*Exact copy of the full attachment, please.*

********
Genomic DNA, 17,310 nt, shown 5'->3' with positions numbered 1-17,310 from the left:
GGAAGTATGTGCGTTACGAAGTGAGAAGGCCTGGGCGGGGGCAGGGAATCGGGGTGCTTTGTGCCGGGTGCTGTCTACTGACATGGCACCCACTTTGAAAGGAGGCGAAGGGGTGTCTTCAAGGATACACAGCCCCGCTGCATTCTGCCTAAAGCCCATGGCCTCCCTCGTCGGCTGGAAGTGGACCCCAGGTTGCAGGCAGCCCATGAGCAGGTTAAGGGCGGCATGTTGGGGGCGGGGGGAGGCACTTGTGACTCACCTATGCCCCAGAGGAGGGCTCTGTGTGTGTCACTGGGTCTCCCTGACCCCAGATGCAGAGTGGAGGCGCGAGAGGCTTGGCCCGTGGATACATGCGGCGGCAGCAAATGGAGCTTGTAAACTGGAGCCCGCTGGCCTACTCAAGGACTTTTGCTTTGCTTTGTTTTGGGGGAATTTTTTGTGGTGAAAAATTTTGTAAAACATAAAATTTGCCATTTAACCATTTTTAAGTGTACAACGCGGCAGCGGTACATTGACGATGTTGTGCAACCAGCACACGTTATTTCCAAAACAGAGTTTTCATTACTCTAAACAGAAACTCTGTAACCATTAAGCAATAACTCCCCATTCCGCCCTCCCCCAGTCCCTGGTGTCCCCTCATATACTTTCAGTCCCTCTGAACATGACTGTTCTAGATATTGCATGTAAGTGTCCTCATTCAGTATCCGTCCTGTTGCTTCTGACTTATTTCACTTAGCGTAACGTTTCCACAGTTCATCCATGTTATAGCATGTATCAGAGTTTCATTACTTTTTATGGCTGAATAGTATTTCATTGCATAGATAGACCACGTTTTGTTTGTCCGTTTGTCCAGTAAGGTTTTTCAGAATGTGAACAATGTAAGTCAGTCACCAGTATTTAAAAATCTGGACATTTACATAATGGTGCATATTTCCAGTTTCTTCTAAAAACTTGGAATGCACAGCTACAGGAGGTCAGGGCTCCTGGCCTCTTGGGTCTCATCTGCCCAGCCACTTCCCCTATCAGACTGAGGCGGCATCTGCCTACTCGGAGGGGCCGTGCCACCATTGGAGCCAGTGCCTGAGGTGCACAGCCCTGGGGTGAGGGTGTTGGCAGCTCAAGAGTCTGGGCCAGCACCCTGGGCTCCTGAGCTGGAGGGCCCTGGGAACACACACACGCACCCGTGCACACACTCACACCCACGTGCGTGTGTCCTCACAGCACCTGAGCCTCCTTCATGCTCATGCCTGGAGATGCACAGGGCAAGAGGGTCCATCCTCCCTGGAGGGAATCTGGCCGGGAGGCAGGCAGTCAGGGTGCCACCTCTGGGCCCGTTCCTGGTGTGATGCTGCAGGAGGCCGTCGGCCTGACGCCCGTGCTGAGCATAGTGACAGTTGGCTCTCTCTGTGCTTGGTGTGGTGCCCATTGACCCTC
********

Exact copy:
Genomic DNA, 17,310 nt, shown 5'->3' with positions numbered 1-17,310 from the left:
GGAAGTATGTGCGTTACGAAGTGAGAAGGCCTGGGCGGGGGCAGGGAATCGGGGTGCTTTGTGCCGGGTGCTGTCTACTGACATGGCACCCACTTTGAAAGGAGGCGAAGGGGTGTCTTCAAGGATACACAGCCCCGCTGCATTCTGCCTAAAGCCCATGGCCTCCCTCGTCGGCTGGAAGTGGACCCCAGGTTGCAGGCAGCCCATGAGCAGGTTAAGGGCGGCATGTTGGGGGCGGGGGGAGGCACTTGTGACTCACCTATGCCCCAGAGGAGGGCTCTGTGTGTGTCACTGGGTCTCCCTGACCCCAGATGCAGAGTGGAGGCGCGAGAGGCTTGGCCCGTGGATACATGCGGCGGCAGCAAATGGAGCTTGTAAACTGGAGCCCGCTGGCCTACTCAAGGACTTTTGCTTTGCTTTGTTTTGGGGGAATTTTTTGTGGTGAAAAATTTTGTAAAACATAAAATTTGCCATTTAACCATTTTTAAGTGTACAACGCGGCAGCGGTACATTGACGATGTTGTGCAACCAGCACACGTTATTTCCAAAACAGAGTTTTCATTACTCTAAACAGAAACTCTGTAACCATTAAGCAATAACTCCCCATTCCGCCCTCCCCCAGTCCCTGGTGTCCCCTCATATACTTTCAGTCCCTCTGAACATGACTGTTCTAGATATTGCATGTAAGTGTCCTCATTCAGTATCCGTCCTGTTGCTTCTGACTTATTTCACTTAGCGTAACGTTTCCACAGTTCATCCATGTTATAGCATGTATCAGAGTTTCATTACTTTTTATGGCTGAATAGTATTTCATTGCATAGATAGACCACGTTTTGTTTGTCCGTTTGTCCAGTAAGGTTTTTCAGAATGTGAACAATGTAAGTCAGTCACCAGTATTTAAAAATCTGGACATTTACATAATGGTGCATATTTCCAGTTTCTTCTAAAAACTTGGAATGCACAGCTACAGGAGGTCAGGGCTCCTGGCCTCTTGGGTCTCATCTGCCCAGCCACTTCCCCTATCAGACTGAGGCGGCATCTGCCTACTCGGAGGGGCCGTGCCACCATTGGAGCCAGTGCCTGAGGTGCACAGCCCTGGGGTGAGGGTGTTGGCAGCTCAAGAGTCTGGGCCAGCACCCTGGGCTCCTGAGCTGGAGGGCCCTGGGAACACACACACGCACCCGTGCACACACTCACACCCACGTGCGTGTGTCCTCACAGCACCTGAGCCTCCTTCATGCTCATGCCTGGAGATGCACAGGGCAAGAGGGTCCATCCTCCCTGGAGGGAATCTGGCCGGGAGGCAGGCAGTCAGGGTGCCACCTCTGGGCCCGTTCCTGGTGTGATGCTGCAGGAGGCCGTCGGCCTGACGCCCGTGCTGAGCATAGTGACAGTTGGCTCTCTCTGTGCTTGGTGTGGTGCCCATTGACCCTC